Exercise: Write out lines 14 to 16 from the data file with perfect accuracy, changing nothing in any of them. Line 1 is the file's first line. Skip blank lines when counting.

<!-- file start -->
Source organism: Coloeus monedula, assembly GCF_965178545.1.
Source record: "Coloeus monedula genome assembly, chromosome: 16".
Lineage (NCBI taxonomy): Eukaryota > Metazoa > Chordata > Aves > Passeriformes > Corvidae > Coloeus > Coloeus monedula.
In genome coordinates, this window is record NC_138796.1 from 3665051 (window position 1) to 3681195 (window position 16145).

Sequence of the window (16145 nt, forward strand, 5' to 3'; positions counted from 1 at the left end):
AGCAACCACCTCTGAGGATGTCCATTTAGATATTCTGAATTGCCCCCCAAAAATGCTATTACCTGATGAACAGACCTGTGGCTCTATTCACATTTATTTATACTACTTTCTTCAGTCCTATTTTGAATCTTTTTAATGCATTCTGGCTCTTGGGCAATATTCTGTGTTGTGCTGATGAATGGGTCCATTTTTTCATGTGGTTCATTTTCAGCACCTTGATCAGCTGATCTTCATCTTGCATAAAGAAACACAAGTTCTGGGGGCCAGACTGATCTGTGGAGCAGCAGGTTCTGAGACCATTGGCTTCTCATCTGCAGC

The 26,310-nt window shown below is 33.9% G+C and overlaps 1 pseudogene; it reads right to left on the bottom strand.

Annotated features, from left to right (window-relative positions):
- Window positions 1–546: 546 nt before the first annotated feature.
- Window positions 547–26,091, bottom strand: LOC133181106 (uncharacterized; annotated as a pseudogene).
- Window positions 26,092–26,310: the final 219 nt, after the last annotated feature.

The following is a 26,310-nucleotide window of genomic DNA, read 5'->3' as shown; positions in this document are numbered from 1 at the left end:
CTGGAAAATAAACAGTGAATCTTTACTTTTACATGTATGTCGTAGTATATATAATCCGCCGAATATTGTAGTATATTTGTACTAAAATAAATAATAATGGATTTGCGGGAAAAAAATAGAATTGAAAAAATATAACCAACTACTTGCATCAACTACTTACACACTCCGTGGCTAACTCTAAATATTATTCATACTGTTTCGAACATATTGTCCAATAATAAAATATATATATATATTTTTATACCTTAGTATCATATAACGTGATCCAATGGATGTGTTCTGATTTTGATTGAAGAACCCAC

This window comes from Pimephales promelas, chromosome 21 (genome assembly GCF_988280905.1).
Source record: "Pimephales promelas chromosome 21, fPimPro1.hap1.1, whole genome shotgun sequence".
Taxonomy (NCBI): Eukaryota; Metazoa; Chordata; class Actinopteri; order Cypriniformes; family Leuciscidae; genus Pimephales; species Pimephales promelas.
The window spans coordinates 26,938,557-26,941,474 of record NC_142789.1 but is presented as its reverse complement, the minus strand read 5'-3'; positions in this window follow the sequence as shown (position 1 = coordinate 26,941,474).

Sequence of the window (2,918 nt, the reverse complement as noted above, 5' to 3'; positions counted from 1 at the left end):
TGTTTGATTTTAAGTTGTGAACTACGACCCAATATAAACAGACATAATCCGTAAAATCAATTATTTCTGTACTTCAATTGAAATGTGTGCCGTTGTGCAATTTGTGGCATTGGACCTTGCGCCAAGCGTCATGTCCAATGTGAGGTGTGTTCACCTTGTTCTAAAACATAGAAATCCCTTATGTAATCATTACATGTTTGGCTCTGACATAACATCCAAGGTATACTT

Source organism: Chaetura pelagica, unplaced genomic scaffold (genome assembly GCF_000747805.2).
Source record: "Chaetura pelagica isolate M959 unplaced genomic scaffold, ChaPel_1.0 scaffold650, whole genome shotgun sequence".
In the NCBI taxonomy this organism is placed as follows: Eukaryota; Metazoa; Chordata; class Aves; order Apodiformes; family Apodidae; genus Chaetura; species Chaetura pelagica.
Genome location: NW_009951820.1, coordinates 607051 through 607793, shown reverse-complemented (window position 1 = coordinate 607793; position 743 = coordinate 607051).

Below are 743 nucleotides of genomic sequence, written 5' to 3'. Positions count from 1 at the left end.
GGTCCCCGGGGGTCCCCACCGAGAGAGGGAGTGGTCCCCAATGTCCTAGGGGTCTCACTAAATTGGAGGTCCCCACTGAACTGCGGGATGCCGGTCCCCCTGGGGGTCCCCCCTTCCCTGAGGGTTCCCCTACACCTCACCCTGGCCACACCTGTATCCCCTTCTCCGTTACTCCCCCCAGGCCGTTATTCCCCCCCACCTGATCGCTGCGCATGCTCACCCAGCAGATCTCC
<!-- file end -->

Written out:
This window comes from Pimephales promelas, chromosome 21 (genome assembly GCF_988280905.1).
Source record: "Pimephales promelas chromosome 21, fPimPro1.hap1.1, whole genome shotgun sequence".
Taxonomy (NCBI): Eukaryota; Metazoa; Chordata; class Actinopteri; order Cypriniformes; family Leuciscidae; genus Pimephales; species Pimephales promelas.